Alison, Emily and I all had these “must sees” and “to dos” in Istanbul. Everyone I knew who had visited the only city in the world that is spread across two continents, had ideas for our girl’s trip. I labeled a yellow folder with our destination and filled it with these suggestions; I wrote more notes on the cover. In an effort to “make the most of our time,” (whatever that means) we jumped from Bosphorus boat tour to Spice Market to Blue Mosque to dinner at a yet another highly recommended place. We wore ourselves out seeing the city, but we did see the city. I started to feel like my two best friends and I were caught up in the wrong idea of exploring. We were following the guidebook’s idea of what would make our trip memorable.
It wasn’t until we accidently, unintentionally, broke away from the tourist traps and started walking down unfamiliar, cobblestone roads that we actually started traveling as a traveler and not a tourist. We wandered up a hill, in a neighborhood, just to see what we would see. We caught a beautiful view of the city and the eyes of Turks wondering what these dress -wearing, camera-holding, Americans were doing outside of the hot spots. But the wondering wasn’t unfriendly, just a mild curiosity, which was what we were finally exercising.
When we reached the top of the hill, a sign announced a mosque close by. This became our destination. I don’t even know the name of the mosque, it wasn’t, nor is it now, important to the experience. What I do know what the feeling of community woman-to-woman I felt inside the restroom, on the corner of the mosque’ s grounds, where I freshened up seated on a stone stable, washed my feet in the facet provided for this purpose, and touched up my make-up from the pounding sun’s effort to melt it away. I did this while women in formal Muslim wear were doing the same.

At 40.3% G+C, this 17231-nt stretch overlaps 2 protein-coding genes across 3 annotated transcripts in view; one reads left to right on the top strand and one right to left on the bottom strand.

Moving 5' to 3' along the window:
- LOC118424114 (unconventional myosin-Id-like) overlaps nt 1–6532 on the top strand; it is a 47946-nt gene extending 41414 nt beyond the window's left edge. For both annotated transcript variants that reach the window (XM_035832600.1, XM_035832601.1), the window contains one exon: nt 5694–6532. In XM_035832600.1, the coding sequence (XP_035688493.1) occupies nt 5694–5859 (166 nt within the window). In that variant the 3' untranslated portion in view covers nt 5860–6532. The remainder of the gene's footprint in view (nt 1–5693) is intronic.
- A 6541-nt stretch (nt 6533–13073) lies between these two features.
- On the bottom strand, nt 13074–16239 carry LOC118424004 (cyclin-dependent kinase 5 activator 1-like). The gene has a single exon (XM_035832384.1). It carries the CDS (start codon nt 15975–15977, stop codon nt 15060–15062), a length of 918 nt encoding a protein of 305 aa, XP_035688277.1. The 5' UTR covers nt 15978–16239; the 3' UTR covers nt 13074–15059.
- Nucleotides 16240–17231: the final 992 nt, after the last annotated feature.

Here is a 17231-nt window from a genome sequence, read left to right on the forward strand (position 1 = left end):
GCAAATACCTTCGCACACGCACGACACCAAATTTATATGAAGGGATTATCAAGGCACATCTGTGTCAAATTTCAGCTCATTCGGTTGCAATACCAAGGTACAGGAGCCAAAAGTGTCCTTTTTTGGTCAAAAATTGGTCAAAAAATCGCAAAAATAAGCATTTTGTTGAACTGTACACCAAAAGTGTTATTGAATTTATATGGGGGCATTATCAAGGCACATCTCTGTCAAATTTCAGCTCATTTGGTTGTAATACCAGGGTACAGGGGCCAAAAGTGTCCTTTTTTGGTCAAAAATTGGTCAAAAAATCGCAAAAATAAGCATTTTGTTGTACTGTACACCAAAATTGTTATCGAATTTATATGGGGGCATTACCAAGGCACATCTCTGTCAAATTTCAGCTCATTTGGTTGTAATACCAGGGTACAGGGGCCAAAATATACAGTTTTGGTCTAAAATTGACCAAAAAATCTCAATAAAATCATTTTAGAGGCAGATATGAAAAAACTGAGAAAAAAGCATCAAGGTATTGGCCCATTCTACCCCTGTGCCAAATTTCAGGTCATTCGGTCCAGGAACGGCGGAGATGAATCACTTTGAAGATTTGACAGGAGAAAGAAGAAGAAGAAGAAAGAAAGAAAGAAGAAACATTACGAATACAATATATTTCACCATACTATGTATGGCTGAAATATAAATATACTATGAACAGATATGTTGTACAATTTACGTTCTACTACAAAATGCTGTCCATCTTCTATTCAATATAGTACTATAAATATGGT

After exploring the mosque, we headed for our next destination, again from a never-ending idea list. While winding down the streets twisted with booths of scarves and adorable tea sets, we hunted for a taxi. In this city of 14 million and a myriad of taxi drivers, none were available. During the scouting, I was losing steam to actually check off a to do. I instead migrated my friends in the opposite direction, to a rooftop restaurant I spotted. Once seated, we found our moment again. A relaxation came over us and we ordered hookah and Turkish coffee, while taking in the best view we had yet to find. The urgency to do anything but be in the now had left us and we simply enjoyed each other, people watched the birthday party celebration sharing the bar, and accepted the city’s energy.
During another round of hookah and a shared pizza, a song rang out in the city. We were spontaneously seated between two mosques who announced the call to prayer. It was the first time we had heard it since our arrival. We had been running from site to site since we touched down, we had missed the numerous spiritual awakenings that were happening around us. For the second time that day, I finally felt a part of the city, of the community, being a cultural traveler, not just tourist. That moment changed our course for how we experienced Istanbul, we were aware of its energy in a new way. We felt the Eurasian influence, we received the heighted Turkish hospitality, we forgot the must dos and just did.